Bristol has surfaced as a post-punk/noise-rock Babylon in recent years, with Spectres, Lice and Idles all crafting strong, uncompromising records recently. Idles’ debut, last year’s Brutalism, was especially raging and angry, and, inspired by vocalist Joe Talbot’s grief over the death of his mother, a supremely powerful listen.
The band’s swift follow-up is inspired in part by a very different, but no less painful event: the passing of Talbot’s daughter. Such trauma and sadness, however, has inspired the singer and his group, as the album title suggests, to find every scrap of solace in the storm.
Colossus opens the album with a repeated, monotonous fuzz bassline and simple percussion – very Swans – with Talbot taking on problem drinking and the weight of a father’s legacy in his lyrics: “I am my father’s son,” he chants, “his shadow weighs a ton.” Much of Joy As An Act Of Resistance is even faster and fiercer, though, such as the first single, the Oi!-inspired Danny Nedelko, and the hardcore motorik of Television. “I’m sorry your grandad’s dead… ah, lovely spread,” sings Talbot on the Fall rampage of Gram Rock, imagining attending a wake, before guitarists Mark Bowen and Lee Kiernan power the song to a cacophonous Sonic Youth-style ending.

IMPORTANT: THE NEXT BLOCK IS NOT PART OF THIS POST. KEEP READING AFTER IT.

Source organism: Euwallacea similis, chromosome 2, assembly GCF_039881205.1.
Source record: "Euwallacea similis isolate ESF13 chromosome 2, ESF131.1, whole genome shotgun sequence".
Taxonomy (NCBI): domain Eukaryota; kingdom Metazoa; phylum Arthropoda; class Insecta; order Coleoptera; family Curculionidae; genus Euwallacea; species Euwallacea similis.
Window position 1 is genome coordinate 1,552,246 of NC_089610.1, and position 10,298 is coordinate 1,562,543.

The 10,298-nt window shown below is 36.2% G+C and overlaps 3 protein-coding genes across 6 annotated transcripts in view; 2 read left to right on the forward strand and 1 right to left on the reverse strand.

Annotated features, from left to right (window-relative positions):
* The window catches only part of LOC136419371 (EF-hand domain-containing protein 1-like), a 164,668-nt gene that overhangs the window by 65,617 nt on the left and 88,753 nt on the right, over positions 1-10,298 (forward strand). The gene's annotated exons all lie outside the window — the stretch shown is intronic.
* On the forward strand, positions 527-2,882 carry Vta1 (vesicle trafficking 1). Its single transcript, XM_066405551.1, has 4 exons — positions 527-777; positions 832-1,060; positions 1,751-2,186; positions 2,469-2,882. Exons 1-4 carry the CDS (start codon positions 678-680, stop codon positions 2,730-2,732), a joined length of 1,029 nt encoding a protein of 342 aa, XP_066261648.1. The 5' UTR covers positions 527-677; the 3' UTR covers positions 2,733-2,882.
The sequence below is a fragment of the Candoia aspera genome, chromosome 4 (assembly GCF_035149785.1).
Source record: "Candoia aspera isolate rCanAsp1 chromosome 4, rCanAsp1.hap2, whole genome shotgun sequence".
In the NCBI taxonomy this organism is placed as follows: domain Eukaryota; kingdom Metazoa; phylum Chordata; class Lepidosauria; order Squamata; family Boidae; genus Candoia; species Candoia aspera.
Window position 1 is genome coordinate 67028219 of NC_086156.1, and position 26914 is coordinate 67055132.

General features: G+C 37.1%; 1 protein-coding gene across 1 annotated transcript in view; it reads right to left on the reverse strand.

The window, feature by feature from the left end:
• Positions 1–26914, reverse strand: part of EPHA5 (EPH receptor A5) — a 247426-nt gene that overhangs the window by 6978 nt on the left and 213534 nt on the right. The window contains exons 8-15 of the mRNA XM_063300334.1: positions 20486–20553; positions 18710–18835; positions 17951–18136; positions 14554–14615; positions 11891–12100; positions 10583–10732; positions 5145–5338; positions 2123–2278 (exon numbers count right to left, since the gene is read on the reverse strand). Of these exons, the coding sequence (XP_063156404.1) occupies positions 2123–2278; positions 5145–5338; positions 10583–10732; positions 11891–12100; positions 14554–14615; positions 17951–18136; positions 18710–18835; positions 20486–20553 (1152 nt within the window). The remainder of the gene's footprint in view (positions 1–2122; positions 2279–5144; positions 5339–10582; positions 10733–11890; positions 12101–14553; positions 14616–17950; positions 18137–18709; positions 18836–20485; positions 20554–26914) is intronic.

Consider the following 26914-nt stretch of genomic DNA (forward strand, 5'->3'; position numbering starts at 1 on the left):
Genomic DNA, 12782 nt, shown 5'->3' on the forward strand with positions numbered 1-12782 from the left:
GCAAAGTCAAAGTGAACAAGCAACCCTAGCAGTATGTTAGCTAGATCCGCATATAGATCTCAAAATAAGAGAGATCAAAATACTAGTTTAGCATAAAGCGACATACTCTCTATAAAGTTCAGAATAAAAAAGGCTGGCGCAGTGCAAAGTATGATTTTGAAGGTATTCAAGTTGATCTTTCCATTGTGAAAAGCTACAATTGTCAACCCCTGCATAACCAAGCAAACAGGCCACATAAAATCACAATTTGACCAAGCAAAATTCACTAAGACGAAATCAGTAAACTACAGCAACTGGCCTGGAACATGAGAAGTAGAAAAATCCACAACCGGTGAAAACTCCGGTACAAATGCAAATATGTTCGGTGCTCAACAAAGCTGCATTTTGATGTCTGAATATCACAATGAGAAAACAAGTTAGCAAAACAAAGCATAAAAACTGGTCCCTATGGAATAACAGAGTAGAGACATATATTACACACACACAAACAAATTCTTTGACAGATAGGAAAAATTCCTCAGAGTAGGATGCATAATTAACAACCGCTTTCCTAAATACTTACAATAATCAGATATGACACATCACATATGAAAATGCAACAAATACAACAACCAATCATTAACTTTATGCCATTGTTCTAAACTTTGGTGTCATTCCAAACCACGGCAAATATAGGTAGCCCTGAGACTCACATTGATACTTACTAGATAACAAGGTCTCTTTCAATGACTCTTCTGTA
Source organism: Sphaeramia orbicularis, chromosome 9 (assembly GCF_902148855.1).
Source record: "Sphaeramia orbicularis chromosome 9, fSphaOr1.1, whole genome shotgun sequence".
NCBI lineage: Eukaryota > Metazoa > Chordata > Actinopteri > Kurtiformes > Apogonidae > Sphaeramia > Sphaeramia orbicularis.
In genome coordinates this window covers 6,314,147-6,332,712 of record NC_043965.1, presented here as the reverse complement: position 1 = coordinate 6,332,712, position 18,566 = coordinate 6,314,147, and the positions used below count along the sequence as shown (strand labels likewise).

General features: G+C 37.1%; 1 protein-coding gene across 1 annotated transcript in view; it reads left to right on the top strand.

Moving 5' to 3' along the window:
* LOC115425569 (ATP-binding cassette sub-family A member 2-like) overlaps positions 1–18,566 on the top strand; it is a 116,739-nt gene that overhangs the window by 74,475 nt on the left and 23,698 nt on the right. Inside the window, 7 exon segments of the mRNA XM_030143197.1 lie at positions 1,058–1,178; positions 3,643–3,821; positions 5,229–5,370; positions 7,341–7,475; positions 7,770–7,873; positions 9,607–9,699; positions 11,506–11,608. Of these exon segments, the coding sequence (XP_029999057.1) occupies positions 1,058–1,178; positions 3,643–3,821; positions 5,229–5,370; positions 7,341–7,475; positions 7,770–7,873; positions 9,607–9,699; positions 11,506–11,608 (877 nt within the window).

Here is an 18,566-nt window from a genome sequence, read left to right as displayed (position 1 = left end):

Across all of Joy As An Act Of Resistance, Idles have created something touching, uplifting and euphoric from some of life’s worst experiences. There’s no sense of cool detachment here, no hanging back emotionally – Joe Talbot especially is right there in the middle of the detritus and pain of existence, showing us the pearls he’s found in the mud. While Brutalism was strong, with Joy… Idles have proved themselves to be one of the most important groups around today.